“I love to explore a thousand facets of the human soul, using visual forms and metaphors. The viewer finds himself so small, so microscopic in the universe. I believe that looking at oneself from afar can be useful to recognize behaviors and maybe even correct oneself.”
The artist Vera Vizzi was born in Milan where she graduated with a Master’s degree in Communication Design at the Polytechnic of Milan. After completing her studies, she spent just over ten years working in graphic design. On evolving from her work in graphics, she states: “Though pixels are infinite, they proved to be too square for me and I decided to escape the rigid rules of digital graphics and throw myself headlong into doing with my hands.”
We quiz the Italian artist on a range of topics, and learn more about her ‘little worlds’ in this (remote, covid-friendly) interview below!
What is the last song you listened to on repeat, and the last film you watched?
I’m currently on the spot with “Fred again”, I love electronic music and he creates something incredible. I see a lot of thriller movies, or psychological ones; they never bore me. The last one I saw was The Father.
Tell us about how your art journey started; how did it evolve from graphic design to handmade artworks, and where do you see your work evolving to?
When I chose to become a graphic designer I was very happy, I dreamed of making the logo of the year, or something similar. Over the years (11 in total) instead I realized that I was a mere executor of others’ stylistic choices. And the creativity I’ve always had inside started screaming. I listened to her, I followed her, and I did well. I do not know and do not want to predict the evolution of all this, I only know that I will no longer restrain myself from expressing my ego, the greatest achievement.
How do you describe your style/work?
I create three-dimensional and surrealists paintings, a kind of sculptures, or maybe Little Worlds, with matter and color.
How did the pandemic shape your artwork?
The pandemic has greatly affected my work, not so much on production but on exposure to the public. I have not yet had the honor and opportunity of a solo exhibition outside the Covid era.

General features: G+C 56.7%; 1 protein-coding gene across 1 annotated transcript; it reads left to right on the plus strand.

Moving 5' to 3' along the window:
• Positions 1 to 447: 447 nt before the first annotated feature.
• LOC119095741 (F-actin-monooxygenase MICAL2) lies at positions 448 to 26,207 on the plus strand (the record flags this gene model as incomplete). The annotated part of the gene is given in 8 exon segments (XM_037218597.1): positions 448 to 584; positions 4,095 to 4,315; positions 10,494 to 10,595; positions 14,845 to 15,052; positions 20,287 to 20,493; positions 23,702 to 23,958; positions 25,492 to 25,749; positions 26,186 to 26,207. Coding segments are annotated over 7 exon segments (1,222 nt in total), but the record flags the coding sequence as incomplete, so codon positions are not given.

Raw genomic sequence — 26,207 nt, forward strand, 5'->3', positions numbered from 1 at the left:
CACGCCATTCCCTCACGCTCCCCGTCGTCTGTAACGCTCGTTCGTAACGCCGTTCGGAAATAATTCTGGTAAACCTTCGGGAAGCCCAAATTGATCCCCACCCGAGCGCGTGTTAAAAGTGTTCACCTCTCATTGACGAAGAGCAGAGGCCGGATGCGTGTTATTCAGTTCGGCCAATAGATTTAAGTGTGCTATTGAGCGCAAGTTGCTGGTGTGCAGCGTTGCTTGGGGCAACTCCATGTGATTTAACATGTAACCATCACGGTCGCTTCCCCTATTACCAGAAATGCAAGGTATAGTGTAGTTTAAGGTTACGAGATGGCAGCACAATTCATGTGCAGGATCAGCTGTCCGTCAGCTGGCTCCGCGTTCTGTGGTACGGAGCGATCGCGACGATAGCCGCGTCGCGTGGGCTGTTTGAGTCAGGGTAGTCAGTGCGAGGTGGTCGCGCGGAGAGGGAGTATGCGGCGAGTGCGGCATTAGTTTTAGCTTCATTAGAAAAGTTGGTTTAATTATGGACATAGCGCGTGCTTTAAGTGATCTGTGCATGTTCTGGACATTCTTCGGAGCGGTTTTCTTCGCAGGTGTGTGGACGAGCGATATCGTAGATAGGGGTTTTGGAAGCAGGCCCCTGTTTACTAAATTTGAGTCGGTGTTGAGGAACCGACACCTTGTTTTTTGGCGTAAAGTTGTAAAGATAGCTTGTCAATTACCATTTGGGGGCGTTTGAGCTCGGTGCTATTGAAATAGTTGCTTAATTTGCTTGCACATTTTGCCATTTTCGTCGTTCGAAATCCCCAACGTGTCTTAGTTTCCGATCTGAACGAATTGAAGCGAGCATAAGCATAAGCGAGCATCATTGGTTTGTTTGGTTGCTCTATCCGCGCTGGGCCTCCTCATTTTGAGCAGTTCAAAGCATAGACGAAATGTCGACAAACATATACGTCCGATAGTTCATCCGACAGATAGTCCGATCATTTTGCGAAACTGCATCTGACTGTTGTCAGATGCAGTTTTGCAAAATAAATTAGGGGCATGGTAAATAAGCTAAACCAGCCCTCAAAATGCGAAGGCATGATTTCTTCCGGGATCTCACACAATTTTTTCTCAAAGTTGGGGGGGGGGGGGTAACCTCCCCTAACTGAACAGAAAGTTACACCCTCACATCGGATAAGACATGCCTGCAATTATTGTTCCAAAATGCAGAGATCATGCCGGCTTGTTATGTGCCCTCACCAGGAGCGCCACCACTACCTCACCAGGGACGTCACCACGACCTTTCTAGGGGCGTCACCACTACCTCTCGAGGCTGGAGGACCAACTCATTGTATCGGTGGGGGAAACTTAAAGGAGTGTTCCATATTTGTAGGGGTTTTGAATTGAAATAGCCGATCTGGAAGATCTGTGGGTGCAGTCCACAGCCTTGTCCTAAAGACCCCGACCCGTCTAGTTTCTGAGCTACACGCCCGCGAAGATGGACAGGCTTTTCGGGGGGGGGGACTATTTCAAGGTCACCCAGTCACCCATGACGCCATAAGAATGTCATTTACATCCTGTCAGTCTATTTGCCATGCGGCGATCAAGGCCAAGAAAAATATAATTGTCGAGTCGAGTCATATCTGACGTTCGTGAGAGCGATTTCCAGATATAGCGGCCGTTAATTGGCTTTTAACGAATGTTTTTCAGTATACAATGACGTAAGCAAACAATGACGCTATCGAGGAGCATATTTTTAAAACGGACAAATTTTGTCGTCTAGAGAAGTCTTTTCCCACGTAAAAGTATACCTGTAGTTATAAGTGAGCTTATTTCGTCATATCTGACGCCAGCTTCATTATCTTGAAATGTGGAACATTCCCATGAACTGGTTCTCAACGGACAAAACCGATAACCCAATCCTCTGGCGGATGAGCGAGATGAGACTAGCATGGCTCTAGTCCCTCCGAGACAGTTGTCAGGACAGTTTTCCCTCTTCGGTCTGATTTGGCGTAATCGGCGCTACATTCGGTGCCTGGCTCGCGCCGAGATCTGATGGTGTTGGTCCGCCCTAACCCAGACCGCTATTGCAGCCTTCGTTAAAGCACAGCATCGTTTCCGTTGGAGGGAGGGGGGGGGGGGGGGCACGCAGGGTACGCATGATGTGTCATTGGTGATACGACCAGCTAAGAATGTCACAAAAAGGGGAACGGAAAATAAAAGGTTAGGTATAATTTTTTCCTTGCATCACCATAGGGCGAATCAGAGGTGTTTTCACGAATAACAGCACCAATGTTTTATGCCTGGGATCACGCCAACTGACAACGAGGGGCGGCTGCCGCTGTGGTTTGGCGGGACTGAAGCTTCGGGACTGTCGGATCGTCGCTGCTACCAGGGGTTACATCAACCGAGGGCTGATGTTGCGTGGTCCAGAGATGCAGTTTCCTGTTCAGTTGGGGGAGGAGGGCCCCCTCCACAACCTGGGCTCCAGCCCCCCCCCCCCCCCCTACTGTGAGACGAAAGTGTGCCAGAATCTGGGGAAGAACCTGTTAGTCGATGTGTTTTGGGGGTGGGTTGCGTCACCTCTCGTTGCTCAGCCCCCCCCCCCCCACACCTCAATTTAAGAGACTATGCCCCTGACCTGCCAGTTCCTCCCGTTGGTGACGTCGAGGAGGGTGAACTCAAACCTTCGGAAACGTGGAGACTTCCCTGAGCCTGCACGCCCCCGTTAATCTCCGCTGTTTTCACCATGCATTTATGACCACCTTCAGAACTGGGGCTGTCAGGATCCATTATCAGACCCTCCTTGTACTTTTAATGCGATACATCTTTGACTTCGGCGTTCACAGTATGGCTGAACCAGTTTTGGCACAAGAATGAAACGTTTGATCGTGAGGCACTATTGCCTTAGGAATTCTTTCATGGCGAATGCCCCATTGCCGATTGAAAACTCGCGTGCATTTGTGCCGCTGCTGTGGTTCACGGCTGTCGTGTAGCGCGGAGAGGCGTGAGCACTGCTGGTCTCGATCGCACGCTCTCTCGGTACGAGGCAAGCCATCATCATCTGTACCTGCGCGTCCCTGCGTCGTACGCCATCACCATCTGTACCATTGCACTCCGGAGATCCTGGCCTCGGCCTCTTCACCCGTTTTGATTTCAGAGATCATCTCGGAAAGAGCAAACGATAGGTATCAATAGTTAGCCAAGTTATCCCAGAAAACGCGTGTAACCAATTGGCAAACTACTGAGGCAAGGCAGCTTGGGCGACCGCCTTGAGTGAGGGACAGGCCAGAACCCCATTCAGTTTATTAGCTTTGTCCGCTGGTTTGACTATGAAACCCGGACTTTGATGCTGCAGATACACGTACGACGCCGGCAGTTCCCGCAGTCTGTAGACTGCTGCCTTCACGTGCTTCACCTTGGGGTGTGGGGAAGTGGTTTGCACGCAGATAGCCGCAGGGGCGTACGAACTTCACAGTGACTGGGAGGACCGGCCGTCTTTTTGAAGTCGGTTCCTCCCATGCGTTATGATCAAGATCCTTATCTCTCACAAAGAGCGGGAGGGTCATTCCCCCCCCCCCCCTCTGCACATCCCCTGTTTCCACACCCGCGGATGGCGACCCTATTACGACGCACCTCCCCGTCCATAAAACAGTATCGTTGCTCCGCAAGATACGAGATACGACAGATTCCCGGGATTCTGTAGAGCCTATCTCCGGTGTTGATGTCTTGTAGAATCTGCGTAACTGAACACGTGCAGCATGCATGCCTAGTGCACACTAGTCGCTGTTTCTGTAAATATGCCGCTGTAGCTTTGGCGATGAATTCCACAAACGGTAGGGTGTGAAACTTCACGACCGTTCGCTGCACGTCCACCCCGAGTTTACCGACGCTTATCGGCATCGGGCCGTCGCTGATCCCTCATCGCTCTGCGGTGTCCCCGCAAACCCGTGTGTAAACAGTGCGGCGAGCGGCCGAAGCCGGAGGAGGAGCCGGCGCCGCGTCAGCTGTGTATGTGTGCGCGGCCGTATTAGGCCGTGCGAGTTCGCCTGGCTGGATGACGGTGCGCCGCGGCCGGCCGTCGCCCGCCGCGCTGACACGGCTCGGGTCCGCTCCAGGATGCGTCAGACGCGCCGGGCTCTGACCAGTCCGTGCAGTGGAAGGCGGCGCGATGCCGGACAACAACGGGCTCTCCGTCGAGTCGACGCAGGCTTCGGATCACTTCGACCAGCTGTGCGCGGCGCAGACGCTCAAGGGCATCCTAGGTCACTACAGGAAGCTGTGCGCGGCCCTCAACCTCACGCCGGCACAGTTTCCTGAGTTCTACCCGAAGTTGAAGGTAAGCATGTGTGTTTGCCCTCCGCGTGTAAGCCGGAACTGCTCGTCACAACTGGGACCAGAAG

How do you find inspiration?
I find inspiration in everyday things, especially in nature, that even people from Milan are allowed to see smiles. Since I was a child, I have imagined microscopic worlds in reality, perhaps, simply, I have never stopped doing it.
What is the greatest piece of advice you ever received?
Do not force yourself when you have no energy, recharge and then start again when you feel like it.
What do you wish to communicate through your art?
I love to explore a thousand facets of the human soul, using visual forms and metaphors. The viewer finds himself so small, so microscopic in the universe. I believe that looking at oneself from afar can be useful to recognize behaviors and maybe even correct oneself.
We understand that you received your education in Milan and you were also born there; What inspires you about your Italian background and how do you express this in your artwork?
I’m not really able to recognize in my art inspirations to my Italian background, but they are certainly there. I have always lived here and I know this sky, these clouds, the horizon that ignites at seven in the evening, in June. Of my beautiful Italy, I have in my eyes The Duomo of Milan, illuminated with Christmas lights, the sunsets of Puglia, the sea of Sardinia, the hills that smell of eucalyptus of Tuscany. My imagination seeks inspiration in everything I believe, the eyes are windows always open, where we place them, they color our soul.